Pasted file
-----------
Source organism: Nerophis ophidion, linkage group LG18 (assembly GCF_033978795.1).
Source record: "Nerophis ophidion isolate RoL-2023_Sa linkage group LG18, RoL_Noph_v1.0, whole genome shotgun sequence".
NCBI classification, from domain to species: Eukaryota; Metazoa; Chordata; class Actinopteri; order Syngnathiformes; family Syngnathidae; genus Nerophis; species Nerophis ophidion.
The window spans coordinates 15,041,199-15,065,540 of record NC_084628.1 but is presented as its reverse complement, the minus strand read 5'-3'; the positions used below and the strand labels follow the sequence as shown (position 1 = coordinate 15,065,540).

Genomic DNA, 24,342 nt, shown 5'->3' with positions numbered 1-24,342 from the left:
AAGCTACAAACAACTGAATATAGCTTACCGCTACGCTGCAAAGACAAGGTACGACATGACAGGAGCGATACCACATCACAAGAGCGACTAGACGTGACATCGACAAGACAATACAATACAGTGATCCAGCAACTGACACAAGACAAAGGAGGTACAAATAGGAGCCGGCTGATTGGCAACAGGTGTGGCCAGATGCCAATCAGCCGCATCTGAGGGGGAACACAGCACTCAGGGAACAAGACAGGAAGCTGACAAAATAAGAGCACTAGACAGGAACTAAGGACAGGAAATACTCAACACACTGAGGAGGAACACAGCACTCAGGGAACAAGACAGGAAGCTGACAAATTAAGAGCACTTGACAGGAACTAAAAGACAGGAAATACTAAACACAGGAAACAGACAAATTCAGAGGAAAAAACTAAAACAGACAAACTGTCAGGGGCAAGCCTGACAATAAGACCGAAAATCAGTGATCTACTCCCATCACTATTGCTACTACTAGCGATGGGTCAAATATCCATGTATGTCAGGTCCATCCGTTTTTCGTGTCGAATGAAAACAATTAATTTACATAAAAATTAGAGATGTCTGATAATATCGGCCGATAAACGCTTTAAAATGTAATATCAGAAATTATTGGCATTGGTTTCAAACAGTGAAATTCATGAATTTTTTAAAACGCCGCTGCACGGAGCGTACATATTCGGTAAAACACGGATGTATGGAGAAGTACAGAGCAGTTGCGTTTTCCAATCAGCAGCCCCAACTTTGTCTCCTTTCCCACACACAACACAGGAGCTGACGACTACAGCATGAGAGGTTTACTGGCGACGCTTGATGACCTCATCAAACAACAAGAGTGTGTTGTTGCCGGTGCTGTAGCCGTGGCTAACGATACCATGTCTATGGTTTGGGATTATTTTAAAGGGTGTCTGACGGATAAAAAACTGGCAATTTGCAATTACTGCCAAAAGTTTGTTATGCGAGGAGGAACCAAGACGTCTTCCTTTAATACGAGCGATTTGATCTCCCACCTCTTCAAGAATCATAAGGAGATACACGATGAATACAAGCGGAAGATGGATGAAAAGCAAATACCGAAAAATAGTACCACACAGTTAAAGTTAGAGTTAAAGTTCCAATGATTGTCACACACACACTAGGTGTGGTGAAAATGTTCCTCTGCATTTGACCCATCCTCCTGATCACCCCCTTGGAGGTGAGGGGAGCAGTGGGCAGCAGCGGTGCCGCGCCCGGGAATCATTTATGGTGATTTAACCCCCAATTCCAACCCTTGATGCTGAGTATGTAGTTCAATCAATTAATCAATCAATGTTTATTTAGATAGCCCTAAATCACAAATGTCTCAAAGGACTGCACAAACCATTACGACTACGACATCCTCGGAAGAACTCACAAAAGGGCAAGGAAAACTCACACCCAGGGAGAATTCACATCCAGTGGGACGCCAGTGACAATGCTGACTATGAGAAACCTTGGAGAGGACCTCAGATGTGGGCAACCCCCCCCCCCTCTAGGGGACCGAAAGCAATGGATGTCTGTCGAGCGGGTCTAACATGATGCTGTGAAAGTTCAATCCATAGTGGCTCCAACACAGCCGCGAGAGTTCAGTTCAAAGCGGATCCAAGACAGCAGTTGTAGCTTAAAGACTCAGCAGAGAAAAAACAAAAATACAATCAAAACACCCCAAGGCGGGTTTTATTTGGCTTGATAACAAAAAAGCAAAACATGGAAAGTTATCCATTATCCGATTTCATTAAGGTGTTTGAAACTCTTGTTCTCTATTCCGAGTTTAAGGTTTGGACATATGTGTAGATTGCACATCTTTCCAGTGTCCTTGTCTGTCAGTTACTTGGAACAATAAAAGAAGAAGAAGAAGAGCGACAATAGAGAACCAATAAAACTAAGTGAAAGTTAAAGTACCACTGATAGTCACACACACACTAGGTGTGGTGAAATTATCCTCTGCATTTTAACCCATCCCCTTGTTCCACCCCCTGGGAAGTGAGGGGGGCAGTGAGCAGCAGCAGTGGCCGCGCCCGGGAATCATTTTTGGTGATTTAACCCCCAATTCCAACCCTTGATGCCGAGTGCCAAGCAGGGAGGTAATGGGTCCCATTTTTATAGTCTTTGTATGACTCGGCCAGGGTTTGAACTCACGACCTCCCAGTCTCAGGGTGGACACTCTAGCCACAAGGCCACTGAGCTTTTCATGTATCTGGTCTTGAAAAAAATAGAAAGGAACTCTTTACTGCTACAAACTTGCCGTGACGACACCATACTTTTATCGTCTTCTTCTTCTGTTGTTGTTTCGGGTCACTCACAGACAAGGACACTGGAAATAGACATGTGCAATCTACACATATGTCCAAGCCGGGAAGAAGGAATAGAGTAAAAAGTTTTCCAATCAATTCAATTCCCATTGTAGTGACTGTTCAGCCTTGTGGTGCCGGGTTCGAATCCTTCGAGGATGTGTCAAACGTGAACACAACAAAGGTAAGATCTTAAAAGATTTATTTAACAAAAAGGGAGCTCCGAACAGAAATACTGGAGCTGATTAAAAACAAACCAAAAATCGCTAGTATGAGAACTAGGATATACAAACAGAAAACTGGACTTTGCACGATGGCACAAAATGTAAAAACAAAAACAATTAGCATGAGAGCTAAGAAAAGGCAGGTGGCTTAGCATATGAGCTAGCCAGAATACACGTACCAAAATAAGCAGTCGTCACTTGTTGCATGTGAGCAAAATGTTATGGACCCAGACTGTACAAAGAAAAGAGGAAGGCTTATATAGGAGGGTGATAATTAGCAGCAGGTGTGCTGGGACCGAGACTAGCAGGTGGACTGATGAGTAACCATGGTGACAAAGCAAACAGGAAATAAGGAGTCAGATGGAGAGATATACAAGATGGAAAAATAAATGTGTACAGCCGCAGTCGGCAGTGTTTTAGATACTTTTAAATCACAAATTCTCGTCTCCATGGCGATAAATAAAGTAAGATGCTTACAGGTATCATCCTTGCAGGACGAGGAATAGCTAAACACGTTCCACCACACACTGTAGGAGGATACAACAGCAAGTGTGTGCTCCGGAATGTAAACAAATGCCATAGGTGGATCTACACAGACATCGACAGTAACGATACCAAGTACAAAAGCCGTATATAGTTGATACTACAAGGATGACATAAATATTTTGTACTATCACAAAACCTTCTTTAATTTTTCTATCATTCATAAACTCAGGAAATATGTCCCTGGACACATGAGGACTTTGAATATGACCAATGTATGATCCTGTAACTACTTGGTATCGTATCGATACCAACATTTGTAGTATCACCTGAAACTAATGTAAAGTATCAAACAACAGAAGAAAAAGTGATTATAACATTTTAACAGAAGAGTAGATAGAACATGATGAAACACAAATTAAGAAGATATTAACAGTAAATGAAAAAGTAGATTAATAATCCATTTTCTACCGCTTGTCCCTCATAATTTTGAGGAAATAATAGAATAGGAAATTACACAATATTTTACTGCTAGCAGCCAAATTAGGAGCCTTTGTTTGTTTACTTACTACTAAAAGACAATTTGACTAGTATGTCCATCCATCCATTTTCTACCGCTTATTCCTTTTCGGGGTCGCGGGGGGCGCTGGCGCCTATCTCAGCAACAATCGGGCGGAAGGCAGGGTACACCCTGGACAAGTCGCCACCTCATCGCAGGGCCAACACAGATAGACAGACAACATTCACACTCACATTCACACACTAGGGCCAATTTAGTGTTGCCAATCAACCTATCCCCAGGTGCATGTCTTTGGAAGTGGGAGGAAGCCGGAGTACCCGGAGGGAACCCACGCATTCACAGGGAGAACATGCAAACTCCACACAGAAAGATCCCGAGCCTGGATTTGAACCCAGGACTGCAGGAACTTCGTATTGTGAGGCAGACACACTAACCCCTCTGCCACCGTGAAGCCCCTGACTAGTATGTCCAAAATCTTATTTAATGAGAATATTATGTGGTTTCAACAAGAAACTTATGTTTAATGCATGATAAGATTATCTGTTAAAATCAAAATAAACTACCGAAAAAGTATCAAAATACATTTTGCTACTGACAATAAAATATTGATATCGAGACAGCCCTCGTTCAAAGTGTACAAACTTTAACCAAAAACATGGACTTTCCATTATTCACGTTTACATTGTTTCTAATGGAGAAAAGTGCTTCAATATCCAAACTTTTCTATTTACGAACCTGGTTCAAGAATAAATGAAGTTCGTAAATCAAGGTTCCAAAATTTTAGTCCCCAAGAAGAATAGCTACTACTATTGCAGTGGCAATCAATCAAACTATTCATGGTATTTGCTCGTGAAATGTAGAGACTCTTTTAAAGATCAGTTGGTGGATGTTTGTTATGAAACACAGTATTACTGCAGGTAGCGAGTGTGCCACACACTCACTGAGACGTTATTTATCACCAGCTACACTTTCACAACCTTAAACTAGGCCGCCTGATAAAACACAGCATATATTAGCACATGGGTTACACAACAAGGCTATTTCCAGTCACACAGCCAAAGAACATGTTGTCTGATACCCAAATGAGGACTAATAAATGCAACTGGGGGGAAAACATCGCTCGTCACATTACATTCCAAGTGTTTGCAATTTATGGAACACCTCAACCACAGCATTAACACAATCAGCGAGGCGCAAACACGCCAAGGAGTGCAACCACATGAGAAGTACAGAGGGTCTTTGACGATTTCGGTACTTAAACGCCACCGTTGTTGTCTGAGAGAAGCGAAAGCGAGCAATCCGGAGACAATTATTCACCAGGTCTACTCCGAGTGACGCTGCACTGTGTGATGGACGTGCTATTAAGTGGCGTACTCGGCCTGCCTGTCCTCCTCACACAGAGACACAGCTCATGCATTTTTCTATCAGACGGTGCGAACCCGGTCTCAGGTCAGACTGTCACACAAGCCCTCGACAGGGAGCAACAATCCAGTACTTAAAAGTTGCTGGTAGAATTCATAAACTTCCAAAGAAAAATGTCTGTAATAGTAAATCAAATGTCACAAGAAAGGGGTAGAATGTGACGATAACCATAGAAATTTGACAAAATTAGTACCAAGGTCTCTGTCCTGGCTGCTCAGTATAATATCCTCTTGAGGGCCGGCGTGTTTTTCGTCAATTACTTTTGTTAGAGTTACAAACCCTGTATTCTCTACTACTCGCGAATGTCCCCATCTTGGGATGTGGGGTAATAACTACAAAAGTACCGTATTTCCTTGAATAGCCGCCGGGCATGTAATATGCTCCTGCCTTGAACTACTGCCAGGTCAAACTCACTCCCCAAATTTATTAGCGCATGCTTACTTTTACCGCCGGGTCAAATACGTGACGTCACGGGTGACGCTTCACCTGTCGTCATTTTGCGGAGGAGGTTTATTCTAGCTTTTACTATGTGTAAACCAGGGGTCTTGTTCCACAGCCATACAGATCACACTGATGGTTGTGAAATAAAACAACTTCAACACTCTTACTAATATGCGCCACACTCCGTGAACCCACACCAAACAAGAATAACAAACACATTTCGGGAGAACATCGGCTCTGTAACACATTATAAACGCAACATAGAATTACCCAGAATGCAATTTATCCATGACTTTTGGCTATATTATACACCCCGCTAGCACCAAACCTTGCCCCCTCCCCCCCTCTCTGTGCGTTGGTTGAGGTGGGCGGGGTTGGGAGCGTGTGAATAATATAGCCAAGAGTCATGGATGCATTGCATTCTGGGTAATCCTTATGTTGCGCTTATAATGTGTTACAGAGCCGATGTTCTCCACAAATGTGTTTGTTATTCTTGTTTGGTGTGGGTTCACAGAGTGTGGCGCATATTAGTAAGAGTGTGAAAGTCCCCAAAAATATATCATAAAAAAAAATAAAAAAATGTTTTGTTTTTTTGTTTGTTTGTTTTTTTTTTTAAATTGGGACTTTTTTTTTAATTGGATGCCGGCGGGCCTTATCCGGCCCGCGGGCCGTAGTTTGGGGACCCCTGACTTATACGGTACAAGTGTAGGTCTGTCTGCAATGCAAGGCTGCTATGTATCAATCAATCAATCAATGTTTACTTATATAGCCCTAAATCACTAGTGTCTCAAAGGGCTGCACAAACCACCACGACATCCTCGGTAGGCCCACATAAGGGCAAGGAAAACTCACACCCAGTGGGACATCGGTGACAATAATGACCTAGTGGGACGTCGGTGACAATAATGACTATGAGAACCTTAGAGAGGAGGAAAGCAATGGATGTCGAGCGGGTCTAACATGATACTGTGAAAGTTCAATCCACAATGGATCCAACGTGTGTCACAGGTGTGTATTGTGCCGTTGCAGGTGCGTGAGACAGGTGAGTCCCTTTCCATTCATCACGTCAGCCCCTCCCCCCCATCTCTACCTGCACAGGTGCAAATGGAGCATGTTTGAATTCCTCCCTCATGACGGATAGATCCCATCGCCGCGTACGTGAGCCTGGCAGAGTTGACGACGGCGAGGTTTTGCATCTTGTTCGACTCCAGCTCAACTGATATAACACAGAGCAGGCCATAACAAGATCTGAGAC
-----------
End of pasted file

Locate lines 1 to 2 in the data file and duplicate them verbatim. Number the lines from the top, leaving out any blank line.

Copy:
Source organism: Nerophis ophidion, linkage group LG18 (assembly GCF_033978795.1).
Source record: "Nerophis ophidion isolate RoL-2023_Sa linkage group LG18, RoL_Noph_v1.0, whole genome shotgun sequence".